With battles raging and saber rattling, America embroils herself in Iraq, Afghanistan, Pakistan, Iran, North Korea, Columbia and on countless other fronts. We must ask the question- why? What are the historic origins of the American empire and what is the impact of the American empire on biodiversity? With the expansion of American territories and corporate globalism through wars and saber rattling for natural resources as oil, minerals, bio-cultural properties and strategic locations; the American empire stretches itself thin, as it destroys the ecosystems and cultures of the occupied nations. Empire need not have been the result of the American experiment. Two paths could have been taken in the creation of the American experiment called democracy. In the following passages, I chart out the ramifications of those original choices on the biodiversity of America and consider opportunities for change in the future.
If you look at the symbols that represent America with an inquiring eye, you will see in the Great Seal of the United States the concept of a confederacy of states with that of manifest destiny. You might say that the choice of symbols set the precedent and foreshadowed the future actions of the United States to this day. Democracy was a concept foreign to the monarchies of Great Britain and the European continent. The precedent of a confederacy, the use of the native bald eagle and the bundle of arrows are American by origin.
The concept was not original but was based on the oldest continuous democracy found by the colonists on these native soils. The Haudenosaunee Confederacy represents the peaceful union of five tribes: the Onondaga, Seneca, Cayuga, Oneida, and Mohawk to live by the Great Law, which sets forth a vision of right relationships between people and the Earth. Oral history says their arrows, which can be broken singly, were bound together in a union of strength that could not be broken. The Bald Eagle depicted on the Great Seal of the United States holds a scroll within his beak, which reads E pluribus unum, which translates from the Latin, “Out of many, one.” The Haudenosaunee Confederacy tribal government included both the Bill of Rights, with equality and representation for all; as well as the Bill of Responsibilities, which defined their relationship within the web of life to Mother Earth. Thus was born what the European settlers understood as the Great League of the Iroquois, the oldest continuous democracy on Earth.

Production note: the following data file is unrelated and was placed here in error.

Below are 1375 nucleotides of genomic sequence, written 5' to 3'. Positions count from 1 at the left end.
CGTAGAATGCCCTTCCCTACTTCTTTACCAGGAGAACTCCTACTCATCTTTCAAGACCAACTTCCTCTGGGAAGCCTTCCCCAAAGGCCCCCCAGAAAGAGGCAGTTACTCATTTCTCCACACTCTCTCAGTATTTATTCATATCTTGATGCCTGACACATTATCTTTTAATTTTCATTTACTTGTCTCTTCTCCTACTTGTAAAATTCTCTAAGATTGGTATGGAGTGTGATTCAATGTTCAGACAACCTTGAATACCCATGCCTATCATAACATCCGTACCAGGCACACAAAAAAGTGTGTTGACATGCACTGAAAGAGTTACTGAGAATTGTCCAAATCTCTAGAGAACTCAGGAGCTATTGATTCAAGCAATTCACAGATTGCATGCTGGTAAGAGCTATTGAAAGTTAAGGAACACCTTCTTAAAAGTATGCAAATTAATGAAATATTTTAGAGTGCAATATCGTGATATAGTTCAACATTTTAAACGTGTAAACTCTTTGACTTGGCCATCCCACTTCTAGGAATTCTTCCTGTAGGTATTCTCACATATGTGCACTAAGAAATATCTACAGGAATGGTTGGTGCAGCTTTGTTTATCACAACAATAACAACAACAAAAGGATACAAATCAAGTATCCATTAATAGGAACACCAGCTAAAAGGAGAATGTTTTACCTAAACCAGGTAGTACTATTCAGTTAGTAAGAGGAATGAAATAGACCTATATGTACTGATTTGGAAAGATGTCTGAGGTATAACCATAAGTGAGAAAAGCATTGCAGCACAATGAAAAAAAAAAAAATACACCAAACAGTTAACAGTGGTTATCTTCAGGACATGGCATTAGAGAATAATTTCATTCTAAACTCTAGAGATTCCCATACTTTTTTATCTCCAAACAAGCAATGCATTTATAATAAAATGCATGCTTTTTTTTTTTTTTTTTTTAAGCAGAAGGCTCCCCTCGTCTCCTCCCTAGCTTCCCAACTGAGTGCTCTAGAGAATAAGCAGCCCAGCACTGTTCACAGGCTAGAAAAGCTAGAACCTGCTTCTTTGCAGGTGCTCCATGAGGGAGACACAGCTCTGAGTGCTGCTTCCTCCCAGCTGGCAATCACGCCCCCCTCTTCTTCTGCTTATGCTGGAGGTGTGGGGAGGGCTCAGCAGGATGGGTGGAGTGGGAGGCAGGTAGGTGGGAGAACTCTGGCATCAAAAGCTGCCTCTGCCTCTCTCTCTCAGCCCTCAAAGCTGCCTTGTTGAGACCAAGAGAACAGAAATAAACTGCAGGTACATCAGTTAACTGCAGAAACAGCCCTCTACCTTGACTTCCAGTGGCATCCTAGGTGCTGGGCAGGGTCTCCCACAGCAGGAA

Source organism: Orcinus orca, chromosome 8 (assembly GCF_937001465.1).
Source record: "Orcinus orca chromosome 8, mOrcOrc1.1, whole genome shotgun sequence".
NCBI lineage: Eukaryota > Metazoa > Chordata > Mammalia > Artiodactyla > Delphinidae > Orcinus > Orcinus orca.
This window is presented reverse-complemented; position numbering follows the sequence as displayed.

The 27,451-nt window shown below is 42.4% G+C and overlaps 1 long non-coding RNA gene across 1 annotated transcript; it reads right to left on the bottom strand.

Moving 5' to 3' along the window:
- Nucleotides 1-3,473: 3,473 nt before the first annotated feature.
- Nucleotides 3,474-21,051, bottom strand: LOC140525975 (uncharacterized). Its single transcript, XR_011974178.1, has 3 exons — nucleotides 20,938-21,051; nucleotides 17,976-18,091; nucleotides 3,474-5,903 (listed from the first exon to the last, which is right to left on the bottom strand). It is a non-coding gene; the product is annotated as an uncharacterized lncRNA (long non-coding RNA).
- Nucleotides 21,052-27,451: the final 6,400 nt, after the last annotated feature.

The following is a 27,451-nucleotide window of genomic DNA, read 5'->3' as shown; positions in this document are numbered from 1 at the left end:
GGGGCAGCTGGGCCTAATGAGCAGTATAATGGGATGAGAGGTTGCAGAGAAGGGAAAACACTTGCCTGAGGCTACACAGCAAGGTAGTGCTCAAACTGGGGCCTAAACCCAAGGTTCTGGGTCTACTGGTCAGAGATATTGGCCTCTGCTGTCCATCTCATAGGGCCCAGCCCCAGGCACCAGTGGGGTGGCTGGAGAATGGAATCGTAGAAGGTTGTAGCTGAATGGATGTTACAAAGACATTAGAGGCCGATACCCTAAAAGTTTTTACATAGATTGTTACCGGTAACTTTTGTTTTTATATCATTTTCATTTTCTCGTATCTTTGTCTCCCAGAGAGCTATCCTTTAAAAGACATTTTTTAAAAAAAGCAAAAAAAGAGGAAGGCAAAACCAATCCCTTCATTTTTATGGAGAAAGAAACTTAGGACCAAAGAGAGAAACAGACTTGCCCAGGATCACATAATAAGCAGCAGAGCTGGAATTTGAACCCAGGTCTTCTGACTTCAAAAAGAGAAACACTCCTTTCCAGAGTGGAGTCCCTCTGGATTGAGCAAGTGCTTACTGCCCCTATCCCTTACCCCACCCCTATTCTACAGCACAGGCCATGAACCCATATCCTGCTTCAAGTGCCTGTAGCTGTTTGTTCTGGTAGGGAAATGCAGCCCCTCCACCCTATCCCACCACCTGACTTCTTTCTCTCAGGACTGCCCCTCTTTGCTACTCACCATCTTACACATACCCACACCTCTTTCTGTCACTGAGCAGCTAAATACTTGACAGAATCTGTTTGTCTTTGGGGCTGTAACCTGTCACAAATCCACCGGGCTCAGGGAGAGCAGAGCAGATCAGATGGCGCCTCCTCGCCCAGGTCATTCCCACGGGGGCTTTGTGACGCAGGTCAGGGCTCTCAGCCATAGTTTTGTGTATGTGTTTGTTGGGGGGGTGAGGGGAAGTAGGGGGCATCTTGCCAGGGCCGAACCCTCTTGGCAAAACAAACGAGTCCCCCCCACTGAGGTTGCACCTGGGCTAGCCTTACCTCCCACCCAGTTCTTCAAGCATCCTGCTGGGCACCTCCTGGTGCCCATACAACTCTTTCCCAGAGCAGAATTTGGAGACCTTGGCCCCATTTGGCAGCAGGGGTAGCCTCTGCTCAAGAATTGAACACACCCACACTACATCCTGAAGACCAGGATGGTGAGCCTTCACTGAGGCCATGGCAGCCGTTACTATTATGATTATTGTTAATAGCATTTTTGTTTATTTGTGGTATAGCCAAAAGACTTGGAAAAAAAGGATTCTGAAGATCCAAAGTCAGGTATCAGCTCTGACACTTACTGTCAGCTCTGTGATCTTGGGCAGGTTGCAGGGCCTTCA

The colonists were aware of the Native cultures and efforts were made to translate their words. Invitations were extended for native delegations to visit Washington as treaties of understanding were being drafted. However, the Continental Congress selectively edited the Great Laws of the Haudensaunee Confederacy to suit their expansive intentions. An Onondaga elder relates that the colonists adapted the Bill of Rights but did not include the Rights of Responsibility within their new Articles of Confederation and Perpetual Union. The Articles of the Confederation were replaced by the United States Constitution, on June 21, 1788.
On the opposite side of the Great Seal of the United States is a thirteen stepped pyramid, representing the thirteen colonies, with the Eye of Providence at the pyramid’s pinnacle. The motto- Annuit Coeptis, translated from the Latin reads: “God is favorable to our undertakings” or Manifest Destiny. At the base of the pyramid, a scroll unfolds which reads Novus Ordo Seclorum, which translates as “New Order of the Ages”. MDCCLXXVI is carved into the pyramid’s base, which sets the date of the new American era as 1776.
Thomas Jefferson began the calculated exploration and documentation of the new frontier, which doubled in size with the Louisiana Purchase of 1803. Jefferson quickly ordered “exploration and documentation” of the vast territory. In 1804, he appointed Lewis and Clark to lead an expedition "to explore the Missouri river, and such principal stream of it, as, by its course and communication with the waters of the Pacific Ocean; whether the Columbia, Oregon, Colorado or any other river may offer the most direct and practicable communication across the continent for the purposes of commerce." The push to the Pacific was providential and commercial.
American Progress, John Gast, 1872